• Q13: Flushing – Bayside – Fort Totten via Northern & Bell Blvds. (1933)
  • Q14: Flushing – Whitestone (1933) (eliminated in 2010 due to low ridership; subsequently replaced with the Q15A route)
  • Q15: Flushing – Whitestone – Beechhurst (1933)
  • Q16: Flushing – Clearview – Fort Totten via Bayside Avenue, Francis Lewis & Willets Point Blvds. or Utopia Pkwy. (1933)
  • Q17: Flushing – 188 Street & Jamaica
  • Q17A: Jamaica – Little Neck via Utopia Pkwy & Horace Harding Blvd. (renumbered 1988 to Q30 by NYCTA)
  • Q17-20: Combination of Q17 and Q20 routes which operated in the 1940s and 1950s.[7]
  • Q20: Flushing – College Point Shuttle (renumbered to Q44FS, then to Q20 in 1990, then to Q20A & Q20B in 1999 by NYCTA, and extended to Jamaica)
  • Q23: 108th Street, Corona-Ditmars Avenue (before 1933); originally North Shore, transferred first to Kings Coach Company (1931??), then to Triboro Coach Corporation in 1936?, then to MTA Bus Company in 2005
  • Q26: Flushing – Auburndale via Hollis Court Blvd.
  • Q27: Flushing – Rosewood – Queens Village & Cambria Heights via Springfield Blvd.
  • Q28: Flushing – Bayside West (before 1933)
  • Q31: Jamaica – Bayside West
  • Q35: Flushing – College Point – Whitestone; substitute for LIRR Whitestone Branch; replaced by Q20 in 1937.
  • Q36: Jamaica – Floral Park via Hillside & Jamaica Avenues.
  • Q42: Jamaica – Addisleigh Park via Sayres Av.
  • Q43: Jamaica LIRR Station – Hillside Av. to City Line.
  • Q44: Jamaica – Flushing – Bronx.
  • Q44A: Union Turnpike – Kew Gardens – Lake Success & Glen Oaks (renumbered 1990 to Q46 by NYCTA)
  • Q44B: Malba Shuttle (eliminated 1990 due to low ridership)
  • Q44VP: Union Turnpike – Kew Gardens & Vleigh Place Shuttle (renumbered 1990 to Q74 by NYCTA, then eliminated in 2010 due to low ridership)
  • Q48: Flushing – LaGuardia Airport began operating April 5, 1940[13]


  1. ^ Meyers, Stephen L. (2006). Lost Trolleys of Queens and Long Island. Images of Rail. Charleston, SC: Arcadia Publishing. pp. 57–60. ISBN 0-7385-4526-0. 
  2. ^ "North Shore Company Takes Over Rival's Routes". Brooklyn Daily Eagle. September 24, 1935. Retrieved 3 January 2016. 
  3. ^ "North Shore Buses Start From Terminal Today" (PDF). Long Island Star-Journal. June 25, 1939. p. 3. Retrieved 9 January 2016.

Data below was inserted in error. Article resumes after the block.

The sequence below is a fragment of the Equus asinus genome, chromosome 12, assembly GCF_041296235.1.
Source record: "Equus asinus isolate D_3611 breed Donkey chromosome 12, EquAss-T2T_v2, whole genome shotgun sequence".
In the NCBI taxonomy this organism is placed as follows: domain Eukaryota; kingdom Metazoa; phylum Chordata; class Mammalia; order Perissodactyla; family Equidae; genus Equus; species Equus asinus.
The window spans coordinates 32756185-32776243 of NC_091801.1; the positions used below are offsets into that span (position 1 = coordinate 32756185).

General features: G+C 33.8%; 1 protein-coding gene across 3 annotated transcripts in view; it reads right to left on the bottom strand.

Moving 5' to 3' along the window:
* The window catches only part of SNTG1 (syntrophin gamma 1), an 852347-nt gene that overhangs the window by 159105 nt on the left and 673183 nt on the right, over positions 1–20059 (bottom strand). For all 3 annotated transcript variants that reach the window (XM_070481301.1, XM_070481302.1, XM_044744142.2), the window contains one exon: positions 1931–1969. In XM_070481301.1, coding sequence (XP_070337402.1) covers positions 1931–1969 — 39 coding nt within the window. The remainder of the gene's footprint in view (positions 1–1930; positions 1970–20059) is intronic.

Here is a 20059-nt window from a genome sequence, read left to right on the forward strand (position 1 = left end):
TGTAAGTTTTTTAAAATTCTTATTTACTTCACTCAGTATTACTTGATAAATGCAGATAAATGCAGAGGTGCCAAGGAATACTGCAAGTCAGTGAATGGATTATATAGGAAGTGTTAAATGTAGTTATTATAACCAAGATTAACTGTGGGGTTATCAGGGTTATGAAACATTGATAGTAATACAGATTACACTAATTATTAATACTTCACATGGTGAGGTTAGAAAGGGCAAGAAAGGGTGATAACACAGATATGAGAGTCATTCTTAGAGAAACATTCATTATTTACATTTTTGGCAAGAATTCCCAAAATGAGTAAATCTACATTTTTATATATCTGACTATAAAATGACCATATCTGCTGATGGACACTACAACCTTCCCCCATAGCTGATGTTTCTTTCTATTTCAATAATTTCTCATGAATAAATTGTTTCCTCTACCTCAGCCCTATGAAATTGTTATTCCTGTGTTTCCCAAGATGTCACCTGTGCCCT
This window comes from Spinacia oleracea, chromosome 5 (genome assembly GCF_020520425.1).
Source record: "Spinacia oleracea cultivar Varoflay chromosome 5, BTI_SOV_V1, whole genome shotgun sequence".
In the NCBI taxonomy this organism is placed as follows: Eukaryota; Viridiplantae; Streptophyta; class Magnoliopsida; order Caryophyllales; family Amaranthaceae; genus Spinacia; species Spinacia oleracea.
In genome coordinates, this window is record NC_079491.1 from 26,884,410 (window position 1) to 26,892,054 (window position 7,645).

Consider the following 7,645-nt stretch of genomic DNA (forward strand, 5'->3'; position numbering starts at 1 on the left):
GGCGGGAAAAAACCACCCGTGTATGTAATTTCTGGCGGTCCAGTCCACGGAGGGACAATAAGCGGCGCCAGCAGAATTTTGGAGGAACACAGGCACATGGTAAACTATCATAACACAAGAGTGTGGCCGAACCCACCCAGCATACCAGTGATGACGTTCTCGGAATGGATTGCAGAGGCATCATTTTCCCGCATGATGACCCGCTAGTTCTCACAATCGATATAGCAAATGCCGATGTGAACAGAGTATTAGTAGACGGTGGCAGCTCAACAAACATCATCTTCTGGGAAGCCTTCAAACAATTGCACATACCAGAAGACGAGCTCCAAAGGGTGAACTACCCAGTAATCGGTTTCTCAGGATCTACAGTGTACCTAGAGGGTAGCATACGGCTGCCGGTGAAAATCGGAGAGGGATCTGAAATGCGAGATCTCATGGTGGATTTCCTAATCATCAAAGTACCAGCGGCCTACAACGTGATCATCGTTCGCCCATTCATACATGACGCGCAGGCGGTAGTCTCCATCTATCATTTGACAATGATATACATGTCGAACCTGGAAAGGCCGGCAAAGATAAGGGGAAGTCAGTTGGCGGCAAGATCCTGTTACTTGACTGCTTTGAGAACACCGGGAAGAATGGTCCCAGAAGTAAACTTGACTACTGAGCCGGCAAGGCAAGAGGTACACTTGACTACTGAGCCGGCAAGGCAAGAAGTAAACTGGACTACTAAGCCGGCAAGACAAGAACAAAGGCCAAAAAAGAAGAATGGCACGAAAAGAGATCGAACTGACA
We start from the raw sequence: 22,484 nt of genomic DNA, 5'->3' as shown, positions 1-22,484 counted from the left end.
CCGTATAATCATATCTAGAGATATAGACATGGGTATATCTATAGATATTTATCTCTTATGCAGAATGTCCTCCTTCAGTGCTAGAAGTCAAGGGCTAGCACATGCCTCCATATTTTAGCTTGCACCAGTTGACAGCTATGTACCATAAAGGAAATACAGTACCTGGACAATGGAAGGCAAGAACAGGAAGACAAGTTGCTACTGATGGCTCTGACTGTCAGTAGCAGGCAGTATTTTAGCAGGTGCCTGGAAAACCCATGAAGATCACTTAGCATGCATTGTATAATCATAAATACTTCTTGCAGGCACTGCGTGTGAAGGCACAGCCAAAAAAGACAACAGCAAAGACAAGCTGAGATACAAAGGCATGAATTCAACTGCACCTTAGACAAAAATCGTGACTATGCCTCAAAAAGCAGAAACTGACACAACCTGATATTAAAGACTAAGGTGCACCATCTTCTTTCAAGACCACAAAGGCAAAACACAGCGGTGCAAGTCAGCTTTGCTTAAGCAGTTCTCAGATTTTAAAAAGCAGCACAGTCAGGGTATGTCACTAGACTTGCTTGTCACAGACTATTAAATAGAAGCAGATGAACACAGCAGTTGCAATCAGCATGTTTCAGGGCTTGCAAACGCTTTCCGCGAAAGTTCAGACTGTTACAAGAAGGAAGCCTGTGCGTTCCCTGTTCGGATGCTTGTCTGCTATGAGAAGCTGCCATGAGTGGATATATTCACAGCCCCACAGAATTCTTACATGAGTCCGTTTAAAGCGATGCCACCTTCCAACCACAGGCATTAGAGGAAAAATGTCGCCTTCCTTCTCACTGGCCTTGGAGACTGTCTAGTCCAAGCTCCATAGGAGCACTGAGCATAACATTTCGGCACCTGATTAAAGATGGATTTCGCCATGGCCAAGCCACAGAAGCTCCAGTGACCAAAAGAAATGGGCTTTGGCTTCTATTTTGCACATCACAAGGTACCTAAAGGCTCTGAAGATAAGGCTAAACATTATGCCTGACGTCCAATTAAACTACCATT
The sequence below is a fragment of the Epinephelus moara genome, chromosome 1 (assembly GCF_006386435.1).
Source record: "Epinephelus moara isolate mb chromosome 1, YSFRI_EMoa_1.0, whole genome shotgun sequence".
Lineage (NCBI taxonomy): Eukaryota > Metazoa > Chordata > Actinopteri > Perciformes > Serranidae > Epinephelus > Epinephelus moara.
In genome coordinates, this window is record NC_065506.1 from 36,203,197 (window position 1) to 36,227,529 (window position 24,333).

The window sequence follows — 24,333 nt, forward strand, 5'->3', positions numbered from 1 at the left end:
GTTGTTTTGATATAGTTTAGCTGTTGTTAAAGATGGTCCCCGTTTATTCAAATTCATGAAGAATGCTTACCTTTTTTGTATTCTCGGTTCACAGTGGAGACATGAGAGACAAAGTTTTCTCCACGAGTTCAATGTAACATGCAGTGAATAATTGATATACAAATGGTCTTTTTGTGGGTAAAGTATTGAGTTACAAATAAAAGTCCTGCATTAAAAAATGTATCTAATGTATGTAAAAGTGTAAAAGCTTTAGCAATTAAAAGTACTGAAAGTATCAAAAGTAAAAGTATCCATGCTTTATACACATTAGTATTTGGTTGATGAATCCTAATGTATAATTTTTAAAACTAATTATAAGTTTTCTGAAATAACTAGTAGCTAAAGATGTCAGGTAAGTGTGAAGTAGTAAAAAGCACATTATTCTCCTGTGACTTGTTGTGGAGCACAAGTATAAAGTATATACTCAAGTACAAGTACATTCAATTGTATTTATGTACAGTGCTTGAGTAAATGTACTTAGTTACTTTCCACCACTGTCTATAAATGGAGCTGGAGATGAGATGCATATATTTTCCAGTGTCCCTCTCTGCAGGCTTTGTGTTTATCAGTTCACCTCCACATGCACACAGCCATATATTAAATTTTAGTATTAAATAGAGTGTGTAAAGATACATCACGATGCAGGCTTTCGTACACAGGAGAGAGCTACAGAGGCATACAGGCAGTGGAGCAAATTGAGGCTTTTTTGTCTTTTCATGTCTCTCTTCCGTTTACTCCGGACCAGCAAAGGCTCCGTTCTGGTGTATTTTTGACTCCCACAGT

4. ^ "North Shore May Take Over Z & M And Schenck Lines on Saturday: Franchise for Zone D Area Is Legalized" (PDF). Long Island Daily Press. June 27, 1939. p. 1. Retrieved 20 February 2016. 
  5. ^ Abelman, Lester (February 2, 1939). "Court Upholds Bus Permit; City Defeats Bee Line In Zone D Fight; Way Cleared for North Shore to Take Over Routes in Jamaica Area" (PDF). Long Island Daily Press. p. 1. Retrieved 20 February 2016. 
  6. ^ North Shore Bus Company (February 1, 1946). "To Our Riders" (PDF). Long Island Star-Journal. p. 20. Retrieved 13 January 2016. 
  7. ^ a b North Shore Bus Company (July 29, 1942). "For the Convenience of Queens Bus Riders" (PDF). Long Island Daily Press. p. 4. Retrieved 21 February 2016. 
  8. ^ "Bus Service Increased By North Shore: 156 Trips a Day Added, Most of The During Rush Hours" (PDF). Long Island Daily Press. June 29, 1941. p. 11. Retrieved 18 February 2016. 
  9. ^ Sparberg, Andrew J. (1 October 2014). From a Nickel to a Token: The Journey from Board of Transportation to MTA. Fordham University Press. ISBN 978-0-8232-6190-1. 
  10. ^ "CITY TAKES OVER BUS LINE: O'Connor Selected to Operate North Shore System". The New York Times. March 30, 1947. Retrieved 27 March 2016. 
  11. ^ "120-Passenger Vehicles Added For Next Week: 10 City Lines Will Have All New Equipment by Wednesday" (PDF). Long Island Star-Journal. December 31, 1948. p. 2. Retrieved 9 January 2016. 
  12. ^ "Major Improvements Ordered in Zone D" (PDF). Long Island Star-Journal. April 10, 1947. p. 2. Retrieved 19 February 2016. 
  13. ^ New Bus Line to City Airport (New York Times; April 6, 1940)